Gulf gives and it takes away: cause of erosion, sediment
May 26, 2014 00:00 By SUPITCHA RATTANA, PHUCHIS PIR 2,413 Viewed
THE SOUTHERN coastline erosion - particularly in Narathiwat, Pattani, Songkhla and Nakhon Si Thammarat - has become severe and is leading to new issues, including a dispute over alluvion land - an area built up by sediment.
In Songkhla’s Thepha district, this build up was triggered by construction of a breakwater at the mouth of the Pak Bang River in tambon Sakom . As one side lost homes and land in the severe erosion, the other benefited in the form of a new 300-rai area of alluvion land.
Some people sold parts of this new land to investors at Bt200,000-Bt300,000 per rai. The alluvion formation is growing at 25-30 metres a year.
The Office of the Public Sector Anti-Corruption Commission (PACC) Region 9 chief Pol Lt Col Samart Chainarong said he had received calls for a probe into rights over the 300-rai alluvion after 50 villagers and investors reportedly encroached on it.
The villagers had been in the area for 10 years so the law reinforcement was difficult, he said. PACC is now setting out to determine who has rights over alluvion, a procedure which would require co-operation from related agencies and involved many laws.
On May 1, Thepha district chief Preecha Damkerngkiat issued an announcement declaring the alluvion land as state property. The district office stated that the breakwater, built by the Marine Department to solve Sakom waterway shallowing, led to the current shift and the alluvion. As a result it was state property for public members to use together.
The announcement said anyone wanting to object to this claim should do so to the district chief in 45 days.
Ban Pak Bang Moo 1 village headman Prasert Sahimsa hailed the announcement as the most progressive since all sides called for the public sector to handle this alluvion issue. He said it couldn’t be solved by local administrative bodies and, if prolonged, could cause disunity among the community.
Urging that the law must be clear, he said the announcement got mix responses; some villagers understood and were ready to claim their rights, while others resisted it. Poor villagers who had encroached on the alluvion could be talked into leaving it. But people who held land title deeds near the alluvion, claimed ownership and some had already sold the alluvion land to others, he said. This led to disputes and needed legal procedures to prove rights over the alluvion, he added.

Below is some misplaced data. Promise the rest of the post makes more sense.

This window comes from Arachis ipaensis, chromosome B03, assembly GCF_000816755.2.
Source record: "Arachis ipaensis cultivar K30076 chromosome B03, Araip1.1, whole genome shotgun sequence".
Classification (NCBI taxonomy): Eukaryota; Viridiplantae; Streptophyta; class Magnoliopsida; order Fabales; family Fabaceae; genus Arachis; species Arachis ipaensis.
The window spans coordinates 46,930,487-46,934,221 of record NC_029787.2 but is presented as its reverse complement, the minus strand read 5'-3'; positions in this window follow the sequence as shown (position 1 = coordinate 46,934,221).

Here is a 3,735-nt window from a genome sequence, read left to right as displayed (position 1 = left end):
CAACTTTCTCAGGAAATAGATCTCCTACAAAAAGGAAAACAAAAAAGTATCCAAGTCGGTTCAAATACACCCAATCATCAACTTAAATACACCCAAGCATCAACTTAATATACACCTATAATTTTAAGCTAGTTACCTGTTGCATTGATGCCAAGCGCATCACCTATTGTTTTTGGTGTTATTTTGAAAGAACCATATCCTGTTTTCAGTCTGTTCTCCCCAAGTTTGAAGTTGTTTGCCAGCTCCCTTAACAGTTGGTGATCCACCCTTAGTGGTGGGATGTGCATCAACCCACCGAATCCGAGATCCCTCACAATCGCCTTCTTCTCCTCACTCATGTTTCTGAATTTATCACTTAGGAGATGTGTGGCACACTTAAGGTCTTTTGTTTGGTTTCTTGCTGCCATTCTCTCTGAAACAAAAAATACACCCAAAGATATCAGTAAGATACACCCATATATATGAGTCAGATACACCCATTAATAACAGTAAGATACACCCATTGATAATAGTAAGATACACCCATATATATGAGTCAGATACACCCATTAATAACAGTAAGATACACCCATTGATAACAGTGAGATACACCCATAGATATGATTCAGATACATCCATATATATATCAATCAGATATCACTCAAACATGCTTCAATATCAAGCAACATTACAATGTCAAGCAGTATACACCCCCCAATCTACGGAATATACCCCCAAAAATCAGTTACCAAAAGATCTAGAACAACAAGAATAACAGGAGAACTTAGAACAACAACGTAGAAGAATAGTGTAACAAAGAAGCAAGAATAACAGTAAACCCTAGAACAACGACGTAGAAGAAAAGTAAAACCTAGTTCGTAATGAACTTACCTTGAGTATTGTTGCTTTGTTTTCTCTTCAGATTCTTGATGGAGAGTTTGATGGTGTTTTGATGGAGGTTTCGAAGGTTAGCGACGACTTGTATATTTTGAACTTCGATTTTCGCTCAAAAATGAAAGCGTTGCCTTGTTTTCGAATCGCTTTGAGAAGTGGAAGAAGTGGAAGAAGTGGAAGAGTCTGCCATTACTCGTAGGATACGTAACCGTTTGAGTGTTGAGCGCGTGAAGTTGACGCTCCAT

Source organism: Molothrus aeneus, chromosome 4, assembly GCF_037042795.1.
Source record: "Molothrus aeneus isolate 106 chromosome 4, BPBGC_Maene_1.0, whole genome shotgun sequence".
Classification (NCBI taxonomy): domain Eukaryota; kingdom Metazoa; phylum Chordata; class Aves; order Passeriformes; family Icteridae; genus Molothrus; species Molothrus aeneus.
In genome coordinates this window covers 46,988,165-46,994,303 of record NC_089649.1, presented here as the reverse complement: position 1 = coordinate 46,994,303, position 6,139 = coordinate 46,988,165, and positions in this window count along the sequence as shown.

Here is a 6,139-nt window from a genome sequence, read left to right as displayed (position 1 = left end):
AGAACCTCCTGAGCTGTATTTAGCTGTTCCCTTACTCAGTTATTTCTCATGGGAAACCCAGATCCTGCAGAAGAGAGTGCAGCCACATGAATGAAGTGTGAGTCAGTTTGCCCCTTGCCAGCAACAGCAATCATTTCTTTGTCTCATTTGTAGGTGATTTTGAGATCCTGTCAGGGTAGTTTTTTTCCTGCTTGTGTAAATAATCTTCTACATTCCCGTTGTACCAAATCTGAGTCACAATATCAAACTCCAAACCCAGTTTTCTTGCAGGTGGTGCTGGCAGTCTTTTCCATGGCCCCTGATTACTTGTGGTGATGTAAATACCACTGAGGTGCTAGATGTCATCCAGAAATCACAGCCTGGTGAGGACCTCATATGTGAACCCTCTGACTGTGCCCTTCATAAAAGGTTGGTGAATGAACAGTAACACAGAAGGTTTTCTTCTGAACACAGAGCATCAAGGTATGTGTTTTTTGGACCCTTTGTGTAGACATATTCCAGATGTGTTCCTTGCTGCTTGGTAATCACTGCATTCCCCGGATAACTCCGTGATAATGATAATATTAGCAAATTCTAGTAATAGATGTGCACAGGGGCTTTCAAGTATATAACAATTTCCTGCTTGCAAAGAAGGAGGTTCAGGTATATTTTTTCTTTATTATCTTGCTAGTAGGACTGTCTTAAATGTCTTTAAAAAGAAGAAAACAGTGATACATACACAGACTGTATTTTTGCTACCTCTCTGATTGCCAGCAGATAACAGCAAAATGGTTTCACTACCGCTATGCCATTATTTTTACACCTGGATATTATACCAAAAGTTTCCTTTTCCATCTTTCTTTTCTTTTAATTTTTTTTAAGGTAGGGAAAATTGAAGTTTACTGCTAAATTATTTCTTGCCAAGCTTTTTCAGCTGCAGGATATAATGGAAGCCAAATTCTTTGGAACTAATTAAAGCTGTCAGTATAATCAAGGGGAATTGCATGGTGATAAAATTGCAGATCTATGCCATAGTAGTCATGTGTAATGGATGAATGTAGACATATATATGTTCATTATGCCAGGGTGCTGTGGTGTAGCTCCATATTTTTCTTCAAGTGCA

Tambon Sakom resident Somporn Baidukem claimed the alluvion land near his property should be his because his land title deed stated his property was located next to the Gulf of Thailand. Citing a previous court battle with a tenant who failed to pay rent and claimed the land was public property, he said the court ordered the tenant to move out, as according to the rent contract. He saw this as confirmation the alluvion belonged to the nearby land title deed holder, he added.
However, people living only 500 metres away and who had lost their homes and lands due to the breakwater construction needed
help. Worapong Isarangkul na Ayutthaya said the waves claimed areas about the size of two football fields and one house on his property, and were about to claim another home. “My homefront beach has become a 4-metre-deep cliff,” he said.
Fisherman Dolroman Tohkawi said the beach where he and fellow fishermen anchored boats has became a cliff with strong currents, leaving it unsuitable for docking. The villagers sued the Marine Department and subsequently got partial assistance money of Bt100,000.
“The cash cannot recompense for adversity and change in the balance of nature, but at least the public knows the impact of man-made instruments in controlling nature,” he added.
Prof Somboon Pornpinetpong, an academic in oceanography at Prince of Songkla University, said the lower Gulf of Thailand had been eroded for a 300km-long stretch of the 600km coastline. People normally would expect a breakwater construction to cause one side to gain alluvion while the other suffered erosion, Somboon explained. All sides in the issue had to agree and prepare remedial measures. A major problem of the gulf coastline was the public sector didn’t understand the measures needed to combat the problems or be prepared for their subsequent difficulties.
To mitigate the problem, they could apply a “beach nourishment and sand bypassing” method, pouring alluvion soil on to the eroded area. This should be done continuously, Somboon said, meaning nobody could claim rights over the alluvion land.
Commander Sathit Chinnaworn, director of the Marine Office Region 4 in Songkhla, said the breakwater would create changes to the coastline. Since all agreed to its being built for commercial usage, they should accept the subsequent impact, he said, and solutions would be prioritised. “The department set tambon Sakom to be a model in solving the breakwater-triggered issues but we have a problem of insufficient budget so the procedure was delayed,” he added.
As the rights over alluvion land and remedial measures will take time to complete, it remains for all to see how this issue can be tackled.